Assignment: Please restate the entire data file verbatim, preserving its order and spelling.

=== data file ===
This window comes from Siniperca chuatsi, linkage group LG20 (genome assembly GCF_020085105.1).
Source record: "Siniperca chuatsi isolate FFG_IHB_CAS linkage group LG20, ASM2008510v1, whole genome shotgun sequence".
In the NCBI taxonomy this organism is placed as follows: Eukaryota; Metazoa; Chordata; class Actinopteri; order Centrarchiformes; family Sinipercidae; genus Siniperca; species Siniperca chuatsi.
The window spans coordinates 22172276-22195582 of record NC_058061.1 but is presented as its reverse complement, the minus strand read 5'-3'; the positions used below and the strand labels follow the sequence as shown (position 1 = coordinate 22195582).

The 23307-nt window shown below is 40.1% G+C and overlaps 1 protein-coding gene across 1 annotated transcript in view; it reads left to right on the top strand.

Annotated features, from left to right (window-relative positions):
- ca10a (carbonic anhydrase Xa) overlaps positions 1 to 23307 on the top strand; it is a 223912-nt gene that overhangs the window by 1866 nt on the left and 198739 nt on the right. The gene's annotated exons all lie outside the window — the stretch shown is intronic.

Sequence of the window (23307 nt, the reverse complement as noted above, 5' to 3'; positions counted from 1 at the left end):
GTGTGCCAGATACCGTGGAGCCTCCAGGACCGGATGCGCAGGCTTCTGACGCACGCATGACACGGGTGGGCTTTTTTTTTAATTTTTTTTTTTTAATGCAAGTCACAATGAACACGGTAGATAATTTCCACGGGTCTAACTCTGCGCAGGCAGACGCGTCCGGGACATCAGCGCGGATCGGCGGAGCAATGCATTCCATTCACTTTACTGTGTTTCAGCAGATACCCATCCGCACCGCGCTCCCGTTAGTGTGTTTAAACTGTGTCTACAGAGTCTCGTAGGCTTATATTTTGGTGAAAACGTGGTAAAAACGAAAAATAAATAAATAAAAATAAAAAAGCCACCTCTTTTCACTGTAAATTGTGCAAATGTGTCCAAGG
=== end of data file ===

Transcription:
This window comes from Siniperca chuatsi, linkage group LG20 (genome assembly GCF_020085105.1).
Source record: "Siniperca chuatsi isolate FFG_IHB_CAS linkage group LG20, ASM2008510v1, whole genome shotgun sequence".
In the NCBI taxonomy this organism is placed as follows: Eukaryota; Metazoa; Chordata; class Actinopteri; order Centrarchiformes; family Sinipercidae; genus Siniperca; species Siniperca chuatsi.
The window spans coordinates 22172276-22195582 of record NC_058061.1 but is presented as its reverse complement, the minus strand read 5'-3'; the positions used below and the strand labels follow the sequence as shown (position 1 = coordinate 22195582).

The 23307-nt window shown below is 40.1% G+C and overlaps 1 protein-coding gene across 1 annotated transcript in view; it reads left to right on the top strand.

Annotated features, from left to right (window-relative positions):
- ca10a (carbonic anhydrase Xa) overlaps positions 1 to 23307 on the top strand; it is a 223912-nt gene that overhangs the window by 1866 nt on the left and 198739 nt on the right. The gene's annotated exons all lie outside the window — the stretch shown is intronic.

Sequence of the window (23307 nt, the reverse complement as noted above, 5' to 3'; positions counted from 1 at the left end):
GTGTGCCAGATACCGTGGAGCCTCCAGGACCGGATGCGCAGGCTTCTGACGCACGCATGACACGGGTGGGCTTTTTTTTTAATTTTTTTTTTTTAATGCAAGTCACAATGAACACGGTAGATAATTTCCACGGGTCTAACTCTGCGCAGGCAGACGCGTCCGGGACATCAGCGCGGATCGGCGGAGCAATGCATTCCATTCACTTTACTGTGTTTCAGCAGATACCCATCCGCACCGCGCTCCCGTTAGTGTGTTTAAACTGTGTCTACAGAGTCTCGTAGGCTTATATTTTGGTGAAAACGTGGTAAAAACGAAAAATAAATAAATAAAAATAAAAAAGCCACCTCTTTTCACTGTAAATTGTGCAAATGTGTCCAAGG